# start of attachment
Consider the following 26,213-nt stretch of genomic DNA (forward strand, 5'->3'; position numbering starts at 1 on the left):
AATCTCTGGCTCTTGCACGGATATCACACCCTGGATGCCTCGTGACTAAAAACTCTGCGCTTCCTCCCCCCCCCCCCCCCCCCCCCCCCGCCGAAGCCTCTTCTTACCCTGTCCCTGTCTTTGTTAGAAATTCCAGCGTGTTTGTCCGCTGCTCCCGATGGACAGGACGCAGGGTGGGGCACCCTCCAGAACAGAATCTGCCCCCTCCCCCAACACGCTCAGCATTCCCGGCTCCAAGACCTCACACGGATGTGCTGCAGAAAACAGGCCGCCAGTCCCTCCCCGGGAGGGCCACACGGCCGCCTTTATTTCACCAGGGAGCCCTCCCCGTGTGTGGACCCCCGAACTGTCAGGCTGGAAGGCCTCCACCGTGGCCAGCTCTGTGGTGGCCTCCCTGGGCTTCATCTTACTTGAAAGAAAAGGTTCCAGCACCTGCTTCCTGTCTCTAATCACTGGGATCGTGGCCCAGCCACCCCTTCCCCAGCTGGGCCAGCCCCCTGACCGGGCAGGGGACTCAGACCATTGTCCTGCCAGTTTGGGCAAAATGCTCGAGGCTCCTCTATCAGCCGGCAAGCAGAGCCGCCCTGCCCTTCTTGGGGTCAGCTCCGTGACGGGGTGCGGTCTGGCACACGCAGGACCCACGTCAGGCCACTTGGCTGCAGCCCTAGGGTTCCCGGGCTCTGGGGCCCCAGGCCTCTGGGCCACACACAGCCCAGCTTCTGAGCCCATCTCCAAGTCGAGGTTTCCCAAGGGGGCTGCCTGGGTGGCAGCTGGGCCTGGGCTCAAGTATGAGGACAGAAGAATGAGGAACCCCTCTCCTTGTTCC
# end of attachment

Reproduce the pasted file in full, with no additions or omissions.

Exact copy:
Consider the following 26,213-nt stretch of genomic DNA (forward strand, 5'->3'; position numbering starts at 1 on the left):
AATCTCTGGCTCTTGCACGGATATCACACCCTGGATGCCTCGTGACTAAAAACTCTGCGCTTCCTCCCCCCCCCCCCCCCCCCCCCCCCGCCGAAGCCTCTTCTTACCCTGTCCCTGTCTTTGTTAGAAATTCCAGCGTGTTTGTCCGCTGCTCCCGATGGACAGGACGCAGGGTGGGGCACCCTCCAGAACAGAATCTGCCCCCTCCCCCAACACGCTCAGCATTCCCGGCTCCAAGACCTCACACGGATGTGCTGCAGAAAACAGGCCGCCAGTCCCTCCCCGGGAGGGCCACACGGCCGCCTTTATTTCACCAGGGAGCCCTCCCCGTGTGTGGACCCCCGAACTGTCAGGCTGGAAGGCCTCCACCGTGGCCAGCTCTGTGGTGGCCTCCCTGGGCTTCATCTTACTTGAAAGAAAAGGTTCCAGCACCTGCTTCCTGTCTCTAATCACTGGGATCGTGGCCCAGCCACCCCTTCCCCAGCTGGGCCAGCCCCCTGACCGGGCAGGGGACTCAGACCATTGTCCTGCCAGTTTGGGCAAAATGCTCGAGGCTCCTCTATCAGCCGGCAAGCAGAGCCGCCCTGCCCTTCTTGGGGTCAGCTCCGTGACGGGGTGCGGTCTGGCACACGCAGGACCCACGTCAGGCCACTTGGCTGCAGCCCTAGGGTTCCCGGGCTCTGGGGCCCCAGGCCTCTGGGCCACACACAGCCCAGCTTCTGAGCCCATCTCCAAGTCGAGGTTTCCCAAGGGGGCTGCCTGGGTGGCAGCTGGGCCTGGGCTCAAGTATGAGGACAGAAGAATGAGGAACCCCTCTCCTTGTTCC